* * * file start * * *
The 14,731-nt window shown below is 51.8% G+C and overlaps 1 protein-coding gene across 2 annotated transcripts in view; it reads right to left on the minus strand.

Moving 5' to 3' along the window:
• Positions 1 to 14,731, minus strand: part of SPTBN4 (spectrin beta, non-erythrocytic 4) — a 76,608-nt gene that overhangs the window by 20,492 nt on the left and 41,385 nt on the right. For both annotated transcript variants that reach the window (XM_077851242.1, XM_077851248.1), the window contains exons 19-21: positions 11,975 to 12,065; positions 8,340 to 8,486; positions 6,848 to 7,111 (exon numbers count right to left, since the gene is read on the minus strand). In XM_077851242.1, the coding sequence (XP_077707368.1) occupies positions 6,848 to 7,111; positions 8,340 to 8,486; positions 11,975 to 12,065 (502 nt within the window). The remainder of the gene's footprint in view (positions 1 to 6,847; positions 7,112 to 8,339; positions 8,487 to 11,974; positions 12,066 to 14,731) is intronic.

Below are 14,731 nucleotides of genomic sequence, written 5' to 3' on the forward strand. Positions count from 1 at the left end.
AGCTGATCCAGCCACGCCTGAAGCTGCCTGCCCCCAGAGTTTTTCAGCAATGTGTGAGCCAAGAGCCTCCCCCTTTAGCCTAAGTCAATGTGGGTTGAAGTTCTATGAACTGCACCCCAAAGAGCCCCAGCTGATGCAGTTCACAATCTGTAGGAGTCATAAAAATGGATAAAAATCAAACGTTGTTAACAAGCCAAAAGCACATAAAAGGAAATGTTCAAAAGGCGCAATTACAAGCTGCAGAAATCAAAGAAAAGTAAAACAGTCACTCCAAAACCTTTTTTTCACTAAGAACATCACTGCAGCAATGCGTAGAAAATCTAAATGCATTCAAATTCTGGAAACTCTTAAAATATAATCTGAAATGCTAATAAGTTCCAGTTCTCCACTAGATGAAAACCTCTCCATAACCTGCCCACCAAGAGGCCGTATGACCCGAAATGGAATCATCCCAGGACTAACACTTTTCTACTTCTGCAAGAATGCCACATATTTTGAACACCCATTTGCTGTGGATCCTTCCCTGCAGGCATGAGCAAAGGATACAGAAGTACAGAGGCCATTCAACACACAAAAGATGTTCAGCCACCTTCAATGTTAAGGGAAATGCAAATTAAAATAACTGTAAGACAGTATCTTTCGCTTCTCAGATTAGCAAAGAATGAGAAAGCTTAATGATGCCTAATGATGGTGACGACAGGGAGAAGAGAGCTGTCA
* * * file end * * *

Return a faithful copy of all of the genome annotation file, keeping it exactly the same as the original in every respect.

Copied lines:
The 14,731-nt window shown below is 51.8% G+C and overlaps 1 protein-coding gene across 2 annotated transcripts in view; it reads right to left on the minus strand.

Moving 5' to 3' along the window:
• Positions 1 to 14,731, minus strand: part of SPTBN4 (spectrin beta, non-erythrocytic 4) — a 76,608-nt gene that overhangs the window by 20,492 nt on the left and 41,385 nt on the right. For both annotated transcript variants that reach the window (XM_077851242.1, XM_077851248.1), the window contains exons 19-21: positions 11,975 to 12,065; positions 8,340 to 8,486; positions 6,848 to 7,111 (exon numbers count right to left, since the gene is read on the minus strand). In XM_077851242.1, the coding sequence (XP_077707368.1) occupies positions 6,848 to 7,111; positions 8,340 to 8,486; positions 11,975 to 12,065 (502 nt within the window). The remainder of the gene's footprint in view (positions 1 to 6,847; positions 7,112 to 8,339; positions 8,487 to 11,974; positions 12,066 to 14,731) is intronic.

Below are 14,731 nucleotides of genomic sequence, written 5' to 3' on the forward strand. Positions count from 1 at the left end.
AGCTGATCCAGCCACGCCTGAAGCTGCCTGCCCCCAGAGTTTTTCAGCAATGTGTGAGCCAAGAGCCTCCCCCTTTAGCCTAAGTCAATGTGGGTTGAAGTTCTATGAACTGCACCCCAAAGAGCCCCAGCTGATGCAGTTCACAATCTGTAGGAGTCATAAAAATGGATAAAAATCAAACGTTGTTAACAAGCCAAAAGCACATAAAAGGAAATGTTCAAAAGGCGCAATTACAAGCTGCAGAAATCAAAGAAAAGTAAAACAGTCACTCCAAAACCTTTTTTTCACTAAGAACATCACTGCAGCAATGCGTAGAAAATCTAAATGCATTCAAATTCTGGAAACTCTTAAAATATAATCTGAAATGCTAATAAGTTCCAGTTCTCCACTAGATGAAAACCTCTCCATAACCTGCCCACCAAGAGGCCGTATGACCCGAAATGGAATCATCCCAGGACTAACACTTTTCTACTTCTGCAAGAATGCCACATATTTTGAACACCCATTTGCTGTGGATCCTTCCCTGCAGGCATGAGCAAAGGATACAGAAGTACAGAGGCCATTCAACACACAAAAGATGTTCAGCCACCTTCAATGTTAAGGGAAATGCAAATTAAAATAACTGTAAGACAGTATCTTTCGCTTCTCAGATTAGCAAAGAATGAGAAAGCTTAATGATGCCTAATGATGGTGACGACAGGGAGAAGAGAGCTGTCA